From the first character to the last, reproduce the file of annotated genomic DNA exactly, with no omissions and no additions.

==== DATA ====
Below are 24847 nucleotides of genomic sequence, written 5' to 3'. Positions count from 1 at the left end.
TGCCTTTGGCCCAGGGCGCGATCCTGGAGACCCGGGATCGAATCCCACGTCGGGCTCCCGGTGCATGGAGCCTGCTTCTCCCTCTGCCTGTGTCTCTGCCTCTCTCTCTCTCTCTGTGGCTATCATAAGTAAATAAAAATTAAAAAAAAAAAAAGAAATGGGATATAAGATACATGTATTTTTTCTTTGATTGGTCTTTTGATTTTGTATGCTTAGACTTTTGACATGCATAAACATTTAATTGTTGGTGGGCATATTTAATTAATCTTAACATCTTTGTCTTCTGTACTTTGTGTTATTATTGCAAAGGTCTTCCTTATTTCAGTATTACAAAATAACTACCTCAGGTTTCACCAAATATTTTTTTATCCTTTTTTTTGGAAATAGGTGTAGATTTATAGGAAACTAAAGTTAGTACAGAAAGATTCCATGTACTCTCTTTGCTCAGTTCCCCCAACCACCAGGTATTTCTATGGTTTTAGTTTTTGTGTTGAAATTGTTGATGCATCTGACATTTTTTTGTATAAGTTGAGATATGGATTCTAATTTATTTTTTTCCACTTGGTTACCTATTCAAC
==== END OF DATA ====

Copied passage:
Below are 24847 nucleotides of genomic sequence, written 5' to 3'. Positions count from 1 at the left end.
TGCCTTTGGCCCAGGGCGCGATCCTGGAGACCCGGGATCGAATCCCACGTCGGGCTCCCGGTGCATGGAGCCTGCTTCTCCCTCTGCCTGTGTCTCTGCCTCTCTCTCTCTCTCTGTGGCTATCATAAGTAAATAAAAATTAAAAAAAAAAAAAGAAATGGGATATAAGATACATGTATTTTTTCTTTGATTGGTCTTTTGATTTTGTATGCTTAGACTTTTGACATGCATAAACATTTAATTGTTGGTGGGCATATTTAATTAATCTTAACATCTTTGTCTTCTGTACTTTGTGTTATTATTGCAAAGGTCTTCCTTATTTCAGTATTACAAAATAACTACCTCAGGTTTCACCAAATATTTTTTTATCCTTTTTTTTGGAAATAGGTGTAGATTTATAGGAAACTAAAGTTAGTACAGAAAGATTCCATGTACTCTCTTTGCTCAGTTCCCCCAACCACCAGGTATTTCTATGGTTTTAGTTTTTGTGTTGAAATTGTTGATGCATCTGACATTTTTTTGTATAAGTTGAGATATGGATTCTAATTTATTTTTTTCCACTTGGTTACCTATTCAAC